Some of the fears raised during the debate about whether to leave the EU are now being realised following the Brexit decision.
The leave or remain arguments brought simmering resentment in some parts of Britain to boiling point. Prejudice, although expressed by a minority, was unleashed against people from outside this country. The scalding effect is being felt in retail.
Cosmetics retailer Lush has given non-EU staff in Poole, where it is headquartered and has factories, the option of moving to work at its new plant in Germany.
About a third of Lush’s staff in Poole are not UK citizens. Co-founder Mark Constantine fears that the referendum result, including the local vote, has sent the message that staff from overseas “are not wanted by people in Poole”.
That’s despite the fact that they are calculated to spend £4.6m locally on everything from food to housing, and about £700,000 in council tax.
Constantine is acting from the best motivations – concern for his staff – and there is no intention to cut jobs in Poole, which will continue to manufacture for the UK market.
Making the case
According to Oxford University’s Migration Observatory there are 442,000 EU citizens employed by UK retailers, and in hotels and restaurants, who make up almost 8% of the workforce in such businesses.
In the febrile circumstances following the referendum, it is vital that retail chiefs make the case inside their companies and in the communities they serve to highlight the valued contribution of all colleagues – no matter where they are from – to calm fears.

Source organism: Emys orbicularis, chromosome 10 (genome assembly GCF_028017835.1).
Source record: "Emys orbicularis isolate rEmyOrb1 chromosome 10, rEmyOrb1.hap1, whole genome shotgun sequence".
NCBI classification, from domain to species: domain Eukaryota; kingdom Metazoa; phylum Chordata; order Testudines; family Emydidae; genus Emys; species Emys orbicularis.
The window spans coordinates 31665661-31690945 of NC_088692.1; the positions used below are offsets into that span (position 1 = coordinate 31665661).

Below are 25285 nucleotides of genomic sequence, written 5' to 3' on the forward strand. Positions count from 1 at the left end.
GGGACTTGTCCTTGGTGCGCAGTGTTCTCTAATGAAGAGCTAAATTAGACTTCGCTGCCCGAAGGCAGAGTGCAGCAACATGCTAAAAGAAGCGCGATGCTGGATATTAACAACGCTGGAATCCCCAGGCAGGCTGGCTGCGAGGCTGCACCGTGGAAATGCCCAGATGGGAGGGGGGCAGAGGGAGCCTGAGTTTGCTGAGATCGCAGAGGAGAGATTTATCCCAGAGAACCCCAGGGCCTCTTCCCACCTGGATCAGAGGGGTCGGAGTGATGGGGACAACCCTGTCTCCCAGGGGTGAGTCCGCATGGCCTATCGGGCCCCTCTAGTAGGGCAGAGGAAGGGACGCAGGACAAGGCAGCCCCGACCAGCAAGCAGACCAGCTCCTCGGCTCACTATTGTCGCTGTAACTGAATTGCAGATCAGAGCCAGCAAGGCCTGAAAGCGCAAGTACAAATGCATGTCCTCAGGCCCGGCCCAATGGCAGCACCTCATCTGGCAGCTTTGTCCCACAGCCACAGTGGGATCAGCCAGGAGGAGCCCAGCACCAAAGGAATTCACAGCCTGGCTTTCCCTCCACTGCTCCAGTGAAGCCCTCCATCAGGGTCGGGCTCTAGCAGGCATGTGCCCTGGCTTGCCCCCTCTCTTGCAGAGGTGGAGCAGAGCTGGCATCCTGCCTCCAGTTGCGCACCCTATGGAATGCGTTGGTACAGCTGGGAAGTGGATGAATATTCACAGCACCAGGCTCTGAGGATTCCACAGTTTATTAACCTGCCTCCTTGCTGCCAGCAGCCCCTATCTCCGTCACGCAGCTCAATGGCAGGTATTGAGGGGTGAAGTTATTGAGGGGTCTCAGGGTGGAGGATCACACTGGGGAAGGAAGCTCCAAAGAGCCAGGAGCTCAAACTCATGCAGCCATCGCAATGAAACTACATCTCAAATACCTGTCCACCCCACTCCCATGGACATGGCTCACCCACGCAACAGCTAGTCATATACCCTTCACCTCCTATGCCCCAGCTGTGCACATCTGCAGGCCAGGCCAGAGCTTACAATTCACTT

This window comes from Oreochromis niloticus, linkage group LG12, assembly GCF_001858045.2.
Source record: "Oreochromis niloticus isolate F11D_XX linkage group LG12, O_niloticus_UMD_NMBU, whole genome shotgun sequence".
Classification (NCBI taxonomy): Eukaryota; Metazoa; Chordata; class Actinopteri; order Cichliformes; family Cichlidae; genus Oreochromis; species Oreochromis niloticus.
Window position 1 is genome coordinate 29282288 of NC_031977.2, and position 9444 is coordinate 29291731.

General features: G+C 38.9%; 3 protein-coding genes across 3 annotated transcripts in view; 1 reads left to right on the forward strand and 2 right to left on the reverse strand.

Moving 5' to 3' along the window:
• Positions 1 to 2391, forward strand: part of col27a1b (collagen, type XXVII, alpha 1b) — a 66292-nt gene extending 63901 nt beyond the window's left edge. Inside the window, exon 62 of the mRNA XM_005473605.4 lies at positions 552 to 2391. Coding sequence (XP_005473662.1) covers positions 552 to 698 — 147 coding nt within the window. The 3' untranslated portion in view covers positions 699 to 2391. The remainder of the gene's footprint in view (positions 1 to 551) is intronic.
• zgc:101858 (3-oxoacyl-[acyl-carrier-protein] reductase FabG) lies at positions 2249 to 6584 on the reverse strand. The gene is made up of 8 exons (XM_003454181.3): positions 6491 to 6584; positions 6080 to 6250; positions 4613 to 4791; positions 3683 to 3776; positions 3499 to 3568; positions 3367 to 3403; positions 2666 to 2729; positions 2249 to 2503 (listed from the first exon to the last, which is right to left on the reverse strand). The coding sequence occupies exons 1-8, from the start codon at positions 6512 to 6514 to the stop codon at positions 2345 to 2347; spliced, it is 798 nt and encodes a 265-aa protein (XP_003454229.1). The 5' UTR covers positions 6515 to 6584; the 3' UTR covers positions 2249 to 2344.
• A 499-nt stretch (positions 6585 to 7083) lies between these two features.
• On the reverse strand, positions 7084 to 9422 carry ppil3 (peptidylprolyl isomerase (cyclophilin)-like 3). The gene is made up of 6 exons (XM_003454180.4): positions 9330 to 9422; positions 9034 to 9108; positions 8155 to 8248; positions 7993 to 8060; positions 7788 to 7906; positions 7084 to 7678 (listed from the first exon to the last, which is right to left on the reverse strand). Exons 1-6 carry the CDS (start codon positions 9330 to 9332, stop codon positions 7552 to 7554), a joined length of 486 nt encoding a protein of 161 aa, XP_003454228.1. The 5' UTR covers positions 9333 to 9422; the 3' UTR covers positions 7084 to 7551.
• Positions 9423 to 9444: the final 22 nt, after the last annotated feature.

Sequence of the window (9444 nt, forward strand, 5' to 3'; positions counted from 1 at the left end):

At present that is pretty much all they can do, because of the political vacuum and lamentable absence of leadership that followed the Brexit vote.
Now that there is a new Prime Minister, Theresa May, the case on behalf of freedom of movement must be made at a political level.
Alongside that, retailers can help navigate the choppy waters in other ways.
Immigration became a defining issue of the campaign because of alienation among many British citizens who feel the doors of opportunity are closed to them.
Retail is the biggest private sector employer and can create opportunity, but again the industry is not being helped at a policy level as concerns persist about the looming apprenticeship levy.
Many questions remain about how it will work.
Aside from the financial impact, there is confusion on many levels, from ensuring it provides useful experience to how it is implemented in different parts of the UK.
Nevertheless, apprenticeships provide opportunities, including for those who may feel marginalised, to get on the career ladder. And retail creates rewarding careers.
In these uncertain times retailers can help lift aspirations, and by doing so help calm the atmosphere of division in the nation and improve their chances of business success.